DEPARTAMENT D’ENGINYERIA ELECTRONICA
Prediction of Substrate and Switching Noise from High-Level Description of
Doctoral Thesis proposal
Juan Felipe Osorio
Universitat Politècnica de Catalunya,
Electronic Engineering Department
High Performance Integrated Circuits Design Group
This work is concerned about the design process of high performance integrated circuits in presence
of noise produced by large high-speed digital circuits in the same die. In a more specific context, it
deals with the early estimation of the substrate and simultaneous switching noise produced by
digital circuits, its propagation and, in minor extent, its impact in the noise sensitive radio frequency
(RF) circuits integrated in the same die. The main goal is to produce efficient techniques to predict
the noise in the early stages of an IC design process, that can be used to guarantee the correct
operation of the circuits with regard to the substrate and switching noise produced by its digital part,
whereas permit an earlier interaction between the different design teams involved in the design of
System on Chip Circuits (SOCs)
Provided that exhaustive circuit simulations using the typical models are impossible in realistic
digital circuits, because of the complexity of the circuit as well as the complexity of the substrate
models, it is necessary to propose simplified models that make possible simulation without
significant loss of accuracy. On the other hand, in early stages of the design no detailed circuit
description is available and the input signals in the circuit are undefined, then it is necessary to
build probabilistic models of switching noise and find their relationships with the basic circuit
characteristics in order to make possible early noise estimation.
These issues imply research on basic questions such as which are the most significant mechanism of
substrate injection in complex circuits; the relation of these mechanisms with the design decisions
in high and low level design of digital circuits; the implications of substrate and power distribution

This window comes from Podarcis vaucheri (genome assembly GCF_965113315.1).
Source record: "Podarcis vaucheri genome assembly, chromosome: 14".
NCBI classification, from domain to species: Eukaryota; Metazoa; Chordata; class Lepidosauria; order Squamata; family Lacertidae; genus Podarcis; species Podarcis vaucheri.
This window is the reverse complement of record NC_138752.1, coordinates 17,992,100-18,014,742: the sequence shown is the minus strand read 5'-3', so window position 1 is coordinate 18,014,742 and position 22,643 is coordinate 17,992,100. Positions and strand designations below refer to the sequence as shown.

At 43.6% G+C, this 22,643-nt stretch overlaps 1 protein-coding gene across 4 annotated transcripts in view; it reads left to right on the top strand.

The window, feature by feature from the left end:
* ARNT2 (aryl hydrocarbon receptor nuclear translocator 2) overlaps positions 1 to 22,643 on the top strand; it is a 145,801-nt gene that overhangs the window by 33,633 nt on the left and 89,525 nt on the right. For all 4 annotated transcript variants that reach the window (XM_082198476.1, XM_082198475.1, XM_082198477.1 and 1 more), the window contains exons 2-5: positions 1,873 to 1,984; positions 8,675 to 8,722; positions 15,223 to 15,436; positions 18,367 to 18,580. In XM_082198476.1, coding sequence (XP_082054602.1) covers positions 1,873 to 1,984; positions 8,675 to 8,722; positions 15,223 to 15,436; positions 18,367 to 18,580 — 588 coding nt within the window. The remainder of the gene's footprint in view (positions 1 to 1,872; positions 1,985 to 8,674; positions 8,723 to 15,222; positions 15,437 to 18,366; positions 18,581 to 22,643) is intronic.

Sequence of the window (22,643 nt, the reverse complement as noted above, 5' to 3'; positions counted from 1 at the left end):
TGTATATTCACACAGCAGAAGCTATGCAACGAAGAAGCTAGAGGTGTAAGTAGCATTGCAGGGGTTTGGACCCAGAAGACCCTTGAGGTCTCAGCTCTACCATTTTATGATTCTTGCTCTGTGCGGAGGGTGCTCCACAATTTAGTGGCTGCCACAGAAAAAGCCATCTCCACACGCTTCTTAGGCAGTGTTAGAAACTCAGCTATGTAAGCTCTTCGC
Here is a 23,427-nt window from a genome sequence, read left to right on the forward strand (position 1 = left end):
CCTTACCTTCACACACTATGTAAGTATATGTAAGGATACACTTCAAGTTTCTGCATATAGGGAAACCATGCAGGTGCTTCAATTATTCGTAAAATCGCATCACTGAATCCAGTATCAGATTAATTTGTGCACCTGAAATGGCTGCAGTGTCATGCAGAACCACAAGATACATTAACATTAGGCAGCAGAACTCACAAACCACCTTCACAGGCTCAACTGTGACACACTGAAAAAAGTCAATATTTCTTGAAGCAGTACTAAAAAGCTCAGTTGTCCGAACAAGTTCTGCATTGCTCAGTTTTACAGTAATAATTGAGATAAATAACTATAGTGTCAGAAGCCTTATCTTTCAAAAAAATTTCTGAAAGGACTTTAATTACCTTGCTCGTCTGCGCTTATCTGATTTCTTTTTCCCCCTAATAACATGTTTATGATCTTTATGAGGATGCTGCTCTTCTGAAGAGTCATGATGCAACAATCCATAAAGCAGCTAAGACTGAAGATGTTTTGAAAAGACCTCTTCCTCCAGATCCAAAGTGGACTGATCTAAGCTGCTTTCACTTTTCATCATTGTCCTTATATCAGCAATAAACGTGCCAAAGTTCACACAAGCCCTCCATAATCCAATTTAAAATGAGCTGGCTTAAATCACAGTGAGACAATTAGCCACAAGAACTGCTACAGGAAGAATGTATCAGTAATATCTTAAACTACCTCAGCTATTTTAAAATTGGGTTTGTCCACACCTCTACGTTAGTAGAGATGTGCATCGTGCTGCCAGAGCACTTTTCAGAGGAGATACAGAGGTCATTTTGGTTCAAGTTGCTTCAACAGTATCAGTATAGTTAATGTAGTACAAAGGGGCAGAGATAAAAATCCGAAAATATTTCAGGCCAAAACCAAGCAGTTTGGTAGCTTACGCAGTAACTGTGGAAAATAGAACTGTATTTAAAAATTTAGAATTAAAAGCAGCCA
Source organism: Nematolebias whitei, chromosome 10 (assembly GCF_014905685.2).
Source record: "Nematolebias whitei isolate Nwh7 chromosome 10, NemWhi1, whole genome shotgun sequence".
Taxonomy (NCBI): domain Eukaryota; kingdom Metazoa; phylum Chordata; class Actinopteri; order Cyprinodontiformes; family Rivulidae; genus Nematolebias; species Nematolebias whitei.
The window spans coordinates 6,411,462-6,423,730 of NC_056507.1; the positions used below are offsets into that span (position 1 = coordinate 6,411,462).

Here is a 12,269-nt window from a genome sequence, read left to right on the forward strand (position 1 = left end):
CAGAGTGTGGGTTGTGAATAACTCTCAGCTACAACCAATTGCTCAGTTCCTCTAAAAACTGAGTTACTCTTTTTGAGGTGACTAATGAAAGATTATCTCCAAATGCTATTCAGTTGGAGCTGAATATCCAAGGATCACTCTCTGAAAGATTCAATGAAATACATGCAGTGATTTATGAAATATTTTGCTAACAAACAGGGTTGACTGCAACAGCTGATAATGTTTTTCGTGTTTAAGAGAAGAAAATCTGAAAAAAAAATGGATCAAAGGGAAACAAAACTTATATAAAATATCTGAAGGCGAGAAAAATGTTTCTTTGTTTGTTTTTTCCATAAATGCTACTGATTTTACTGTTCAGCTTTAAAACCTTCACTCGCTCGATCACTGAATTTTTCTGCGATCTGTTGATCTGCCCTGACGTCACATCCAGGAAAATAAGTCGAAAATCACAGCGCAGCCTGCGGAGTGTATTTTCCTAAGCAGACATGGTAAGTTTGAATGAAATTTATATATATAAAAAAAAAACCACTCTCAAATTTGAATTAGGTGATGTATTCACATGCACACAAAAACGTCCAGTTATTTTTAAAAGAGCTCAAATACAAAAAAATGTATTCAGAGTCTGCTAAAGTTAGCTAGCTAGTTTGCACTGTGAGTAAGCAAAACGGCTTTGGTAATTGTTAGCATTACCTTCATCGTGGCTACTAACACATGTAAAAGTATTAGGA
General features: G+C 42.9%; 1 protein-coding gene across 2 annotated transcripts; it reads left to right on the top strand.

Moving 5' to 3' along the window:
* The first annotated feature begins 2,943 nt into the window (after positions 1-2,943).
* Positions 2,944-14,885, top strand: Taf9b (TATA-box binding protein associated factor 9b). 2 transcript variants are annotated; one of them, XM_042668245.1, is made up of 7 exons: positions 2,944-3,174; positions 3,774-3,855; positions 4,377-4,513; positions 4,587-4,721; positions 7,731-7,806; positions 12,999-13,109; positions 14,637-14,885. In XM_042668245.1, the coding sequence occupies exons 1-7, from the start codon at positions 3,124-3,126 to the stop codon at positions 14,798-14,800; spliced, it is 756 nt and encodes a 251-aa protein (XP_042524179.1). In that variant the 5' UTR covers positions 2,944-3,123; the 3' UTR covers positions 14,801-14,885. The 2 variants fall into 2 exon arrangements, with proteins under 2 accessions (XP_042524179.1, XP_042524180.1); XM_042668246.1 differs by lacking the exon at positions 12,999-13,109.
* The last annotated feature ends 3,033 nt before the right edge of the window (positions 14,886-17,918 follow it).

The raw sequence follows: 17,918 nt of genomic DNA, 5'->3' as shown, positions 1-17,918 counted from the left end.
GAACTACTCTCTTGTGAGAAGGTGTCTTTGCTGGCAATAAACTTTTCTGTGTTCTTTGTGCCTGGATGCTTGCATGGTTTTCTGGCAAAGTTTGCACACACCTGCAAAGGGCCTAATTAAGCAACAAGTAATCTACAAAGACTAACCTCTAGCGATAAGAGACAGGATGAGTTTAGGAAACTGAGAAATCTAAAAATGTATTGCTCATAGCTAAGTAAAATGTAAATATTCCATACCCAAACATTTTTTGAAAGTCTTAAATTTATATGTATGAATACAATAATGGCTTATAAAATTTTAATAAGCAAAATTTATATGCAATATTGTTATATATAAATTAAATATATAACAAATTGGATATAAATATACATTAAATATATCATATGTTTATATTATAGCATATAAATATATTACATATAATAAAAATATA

parasitics on noise waveforms and on their propagation inside the digital section; the real
importance of an accurate switching activity definition to predict noise versus accurate modeling of
package-circuit parasitics that generate resonances; the stochastic models that can reproduce better
the information of the digital circuit complexity; and the information needed to characterize
properly these stochastic models, among others. As an outcome of research on these topics,
methodologies for substrate and switching noise estimation at different phases of the design process
of a SoC will be developed. At a very young stage of the design, noise activity is considered to be a
random process whose parameters are related to very basic characteristics of the digital circuit by
statistical techniques. In a more advanced stage of the design, noise activity is still modeled as a
random process, but its parameters are already obtained from a structural definition of the circuit.
Last, in a mature stage of the design, when both circuit structure and activity are defined, a
deterministic macromodel of the generated noise is obtained. For this purpose, a methodology for
substrate noise characterization and simulation of standard cells from a gate level description of the
circuit will be created, making use of commercial tools available. All these methodologies will be
evaluated in the design process of circuits that implement short-range wireless protocols and
validated by comparing prediction results to experimental measurements on manufactured circuits.
RESEARCH TOPIC FRAMEWORK 4
GENERAL OBJECTIVES 5
SPECIFIC OBJECTIVES 6
DETERMINISTIC MACROMODELS 6
STATE OF THE ART 7
SUBSTRATE MODELING 7
SUBSTRATE NOISE SOURCES. 8
SUBSTRATE NOISE MACROMODELING 9
SUBSTRATE NOISE STATISTICAL ESTIMATION 12
APENDIX A PUBLICATIONS 20
Research topic framework
Nowadays the CMOS technology permits the implementation of RF analog circuits, but only the
less stringent applications may operate satisfactorily with the predominant CMOS technology on a
single die, while the more technical demanding of these applications are likely for sometime to
continue to require their implementation using different chips. The integration of High-speed digital
circuits with RF analog circuits presents different challenges [Frye01], and one of the most
important is related with the no perfect electrical isolation between the two different parts. The non-